Happy New Year to all! Hope you had generous helpings of black-eyed peas, collards and ham hocks. Beautiful warm weather graced our New Year’s festivities but what does January have in store? Will we soon look like the home in this photo? Cold weather this week will put us in the mood but at least no snow predicted. Just in case better keep the sleds and snow shovels handy.
Catching up on some 2011 news, we have reports today on a Christmas birthday for Scotty Nicholls, a scout project helping the Davidson Housing Coalition, an award for Dee Gardner and a few notes on Davidson road rules.
HAPPY BIRTHDAY, SCOTTY
Scotty Nicholls was born on Christmas Day in 1917. And how did she celebrate as a child? According to Scotty, it was just a regular Christmas Day with no special birthday activities – and no, she did not celebrate a half-birthday as some do on July 25! This year, Scotty has a visit before Christmas with her daughter, Jane, who lives in Massachusetts. On Christmas Eve, Scotty celebrated with her other daughter, Hope, and family in Charlotte. Christmas Day they gathered at son Sandy Nicholls’ home in Davidson for their traditional Christmas brunch. It was a busy weekend for Scotty but filled as well with many wonderful birthday wishes from friends and family (especially her six grandchildren).
Scotty has been a resident of The Pines at Davidson retirement community for 11 years. Before that Scotty and her late husband, Peter Nicholls, moved to Davidson in 1963. At first they rented space on Main Street from Taylor Blackwell and opened P. Nicholls General Merchandise store. When Peter and Scotty moved on to employment at Davidson College, Taylor used the space to open The Village Store which remains in that space to this day.
Both Scotty and Peter retired from Davidson College and continued to be active in the community. Who can forget Peter’s red jeep in every town parade? Always a pleasure to visit with Scotty and this past week to wish her a very Happy Birthday! (And Scotty reminds me that three others well known in town share this distinction. Happy Christmas Birthday as well to Wookie Payne, Guydell Connor and Evan Webster.)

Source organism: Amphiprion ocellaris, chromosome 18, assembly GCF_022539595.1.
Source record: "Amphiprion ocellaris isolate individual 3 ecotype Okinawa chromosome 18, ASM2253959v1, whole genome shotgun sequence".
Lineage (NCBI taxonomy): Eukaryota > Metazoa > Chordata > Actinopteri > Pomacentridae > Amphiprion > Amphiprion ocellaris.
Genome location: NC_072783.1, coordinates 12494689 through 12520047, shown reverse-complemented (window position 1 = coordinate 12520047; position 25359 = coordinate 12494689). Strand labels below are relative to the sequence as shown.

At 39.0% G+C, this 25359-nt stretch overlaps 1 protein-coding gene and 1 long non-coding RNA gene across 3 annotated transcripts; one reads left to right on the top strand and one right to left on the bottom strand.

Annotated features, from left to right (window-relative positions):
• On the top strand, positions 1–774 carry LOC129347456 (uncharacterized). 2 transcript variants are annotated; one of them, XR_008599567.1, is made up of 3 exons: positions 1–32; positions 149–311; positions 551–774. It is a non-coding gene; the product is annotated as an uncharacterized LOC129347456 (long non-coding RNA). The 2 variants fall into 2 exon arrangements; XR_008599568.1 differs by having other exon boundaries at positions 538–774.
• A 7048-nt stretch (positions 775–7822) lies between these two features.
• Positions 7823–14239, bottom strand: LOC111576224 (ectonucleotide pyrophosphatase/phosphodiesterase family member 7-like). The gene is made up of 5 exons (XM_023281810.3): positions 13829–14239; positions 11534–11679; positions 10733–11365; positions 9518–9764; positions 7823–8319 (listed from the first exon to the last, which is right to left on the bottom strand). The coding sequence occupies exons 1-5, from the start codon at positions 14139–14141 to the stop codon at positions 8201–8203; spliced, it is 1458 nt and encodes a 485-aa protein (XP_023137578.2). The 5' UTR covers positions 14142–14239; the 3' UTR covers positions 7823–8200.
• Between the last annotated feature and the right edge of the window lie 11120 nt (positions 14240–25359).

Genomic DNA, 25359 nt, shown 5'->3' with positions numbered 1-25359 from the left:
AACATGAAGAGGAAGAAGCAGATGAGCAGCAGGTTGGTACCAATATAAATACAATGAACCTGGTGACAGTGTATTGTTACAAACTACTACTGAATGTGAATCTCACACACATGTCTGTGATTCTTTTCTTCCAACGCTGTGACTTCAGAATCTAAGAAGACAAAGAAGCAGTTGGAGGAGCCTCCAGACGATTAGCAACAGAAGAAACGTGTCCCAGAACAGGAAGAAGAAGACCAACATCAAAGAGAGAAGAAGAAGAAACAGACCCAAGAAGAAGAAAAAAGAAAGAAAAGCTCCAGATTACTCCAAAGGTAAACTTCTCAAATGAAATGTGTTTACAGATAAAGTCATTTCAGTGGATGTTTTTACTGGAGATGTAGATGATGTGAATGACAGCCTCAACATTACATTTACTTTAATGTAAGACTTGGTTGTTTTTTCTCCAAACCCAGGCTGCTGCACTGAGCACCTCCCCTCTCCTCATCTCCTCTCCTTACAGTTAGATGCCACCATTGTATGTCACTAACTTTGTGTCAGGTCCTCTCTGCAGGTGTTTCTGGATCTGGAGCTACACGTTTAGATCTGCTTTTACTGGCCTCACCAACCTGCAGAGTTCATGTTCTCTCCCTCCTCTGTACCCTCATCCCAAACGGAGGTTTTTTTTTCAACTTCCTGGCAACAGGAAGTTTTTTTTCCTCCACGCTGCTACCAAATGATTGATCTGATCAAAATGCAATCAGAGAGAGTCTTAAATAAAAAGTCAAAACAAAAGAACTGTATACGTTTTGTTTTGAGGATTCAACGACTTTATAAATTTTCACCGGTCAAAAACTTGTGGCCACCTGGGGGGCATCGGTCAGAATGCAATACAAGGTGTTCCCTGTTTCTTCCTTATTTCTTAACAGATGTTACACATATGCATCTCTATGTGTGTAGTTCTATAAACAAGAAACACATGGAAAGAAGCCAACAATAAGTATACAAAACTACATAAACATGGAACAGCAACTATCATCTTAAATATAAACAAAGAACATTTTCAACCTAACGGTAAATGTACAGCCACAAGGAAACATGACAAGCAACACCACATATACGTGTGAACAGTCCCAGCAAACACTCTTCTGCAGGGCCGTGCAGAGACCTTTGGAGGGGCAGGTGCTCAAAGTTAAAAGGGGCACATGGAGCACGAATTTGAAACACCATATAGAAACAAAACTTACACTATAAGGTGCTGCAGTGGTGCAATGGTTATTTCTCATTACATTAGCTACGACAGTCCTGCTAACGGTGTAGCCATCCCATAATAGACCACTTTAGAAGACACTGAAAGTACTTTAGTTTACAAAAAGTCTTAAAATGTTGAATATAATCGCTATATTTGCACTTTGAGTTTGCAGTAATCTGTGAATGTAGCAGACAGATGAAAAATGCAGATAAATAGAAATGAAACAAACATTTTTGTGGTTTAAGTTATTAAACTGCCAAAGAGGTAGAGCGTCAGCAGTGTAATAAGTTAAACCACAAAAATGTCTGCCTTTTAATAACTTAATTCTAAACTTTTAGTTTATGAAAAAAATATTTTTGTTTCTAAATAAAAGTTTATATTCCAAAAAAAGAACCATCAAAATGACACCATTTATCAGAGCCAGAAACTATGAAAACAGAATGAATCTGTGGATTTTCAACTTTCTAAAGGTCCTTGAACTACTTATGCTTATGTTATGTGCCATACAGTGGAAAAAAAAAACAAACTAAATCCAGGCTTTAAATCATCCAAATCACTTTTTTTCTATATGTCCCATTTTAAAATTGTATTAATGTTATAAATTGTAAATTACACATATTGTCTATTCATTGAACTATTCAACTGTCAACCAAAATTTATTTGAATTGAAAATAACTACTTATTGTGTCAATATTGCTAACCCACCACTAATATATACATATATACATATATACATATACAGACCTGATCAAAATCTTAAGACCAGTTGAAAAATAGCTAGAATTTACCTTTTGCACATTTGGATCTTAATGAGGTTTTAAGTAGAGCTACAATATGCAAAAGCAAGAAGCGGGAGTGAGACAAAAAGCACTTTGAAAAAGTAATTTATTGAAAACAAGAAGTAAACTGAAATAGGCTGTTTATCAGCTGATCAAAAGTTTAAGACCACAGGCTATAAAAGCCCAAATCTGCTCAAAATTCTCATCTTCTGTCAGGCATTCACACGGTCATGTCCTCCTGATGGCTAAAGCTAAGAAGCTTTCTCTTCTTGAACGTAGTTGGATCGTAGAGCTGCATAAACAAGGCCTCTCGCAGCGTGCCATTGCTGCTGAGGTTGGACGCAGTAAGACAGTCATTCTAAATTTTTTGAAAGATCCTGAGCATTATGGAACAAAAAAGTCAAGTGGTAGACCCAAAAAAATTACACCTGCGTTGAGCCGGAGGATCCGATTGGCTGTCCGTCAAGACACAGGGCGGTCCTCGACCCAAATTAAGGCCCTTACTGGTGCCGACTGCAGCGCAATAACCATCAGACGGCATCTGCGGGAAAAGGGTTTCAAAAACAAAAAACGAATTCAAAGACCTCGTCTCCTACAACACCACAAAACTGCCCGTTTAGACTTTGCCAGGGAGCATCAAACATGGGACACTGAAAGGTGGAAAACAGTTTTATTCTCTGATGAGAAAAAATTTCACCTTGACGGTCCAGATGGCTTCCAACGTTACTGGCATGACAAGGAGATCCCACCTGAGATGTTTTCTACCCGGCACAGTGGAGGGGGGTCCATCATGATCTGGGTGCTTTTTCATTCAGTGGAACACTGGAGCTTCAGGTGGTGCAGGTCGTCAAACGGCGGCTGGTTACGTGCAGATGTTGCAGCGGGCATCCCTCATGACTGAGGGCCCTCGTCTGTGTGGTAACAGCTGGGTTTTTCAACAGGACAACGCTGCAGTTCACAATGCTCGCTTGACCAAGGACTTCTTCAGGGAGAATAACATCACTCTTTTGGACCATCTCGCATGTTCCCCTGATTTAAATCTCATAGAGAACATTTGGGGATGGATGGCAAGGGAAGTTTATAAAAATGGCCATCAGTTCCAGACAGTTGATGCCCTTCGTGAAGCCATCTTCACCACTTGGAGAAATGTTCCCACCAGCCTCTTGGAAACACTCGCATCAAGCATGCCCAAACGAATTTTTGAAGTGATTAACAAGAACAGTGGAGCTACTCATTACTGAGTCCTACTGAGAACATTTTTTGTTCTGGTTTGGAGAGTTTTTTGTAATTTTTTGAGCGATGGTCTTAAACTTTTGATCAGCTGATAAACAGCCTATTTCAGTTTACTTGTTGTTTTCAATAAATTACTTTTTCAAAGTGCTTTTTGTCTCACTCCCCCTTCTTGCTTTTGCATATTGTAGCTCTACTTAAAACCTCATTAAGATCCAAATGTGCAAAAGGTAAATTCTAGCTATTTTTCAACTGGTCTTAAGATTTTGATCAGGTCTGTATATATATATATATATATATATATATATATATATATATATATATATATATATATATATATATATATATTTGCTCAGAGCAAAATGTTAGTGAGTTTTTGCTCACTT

HELPING HANDS FROM TROOP 58
Boy scouts in Davidson’s Troop 58 are always ready for service projects. Last month they joined with the Davidson Housing Coalition (DHC) to assemble luminaria kits for our town’s annual “Noel for Neighbors” night. For a donation to the DHC, residents received the kits containing bags, sand and candles. Noel for Neighbors is a fund raiser for the DHC and this year, their 11th, raised more than $16,500 for the organization.
It was a beautiful sight to see the luminaria lighting up our town Dec. 10 with glowing bags stretching from downtown Davidson to the edges of River Run and as far north at the Davidson Pointe neighborhood. Many thanks to the helping hands of the scouts in Troop 58 who assembled the hundreds of luminary kits.
A WELL DESERVED HONOR
Nice to hear that Davidson resident Dee Gardner has seen her hard work at Piedmont Middle School well rewarded. Last fall, Piedmont, an IB World School, was named a 2011 Blue Ribbon School by the US Department of Education. This distinction was awarded to only 304 schools nationwide and among eight of those in North Carolina, it was the only one named in Charlotte Mecklenburg (CMS). (See the September press release – PDF)
Was Dee pleased? In her own words, “Piedmont was awarded The Blue Ribbon School of America Award which is based on student achievement. You cannot apply; the state office has to nominate you. Our school is majority minority / inner city / and 50 percent poverty, so scoring 98 percent proficient in Math, 93 percent in reading and 94 percent in science made us stand out. There was an application process and we won. Really amazing! (Inner city middle schools NEVER win this award)”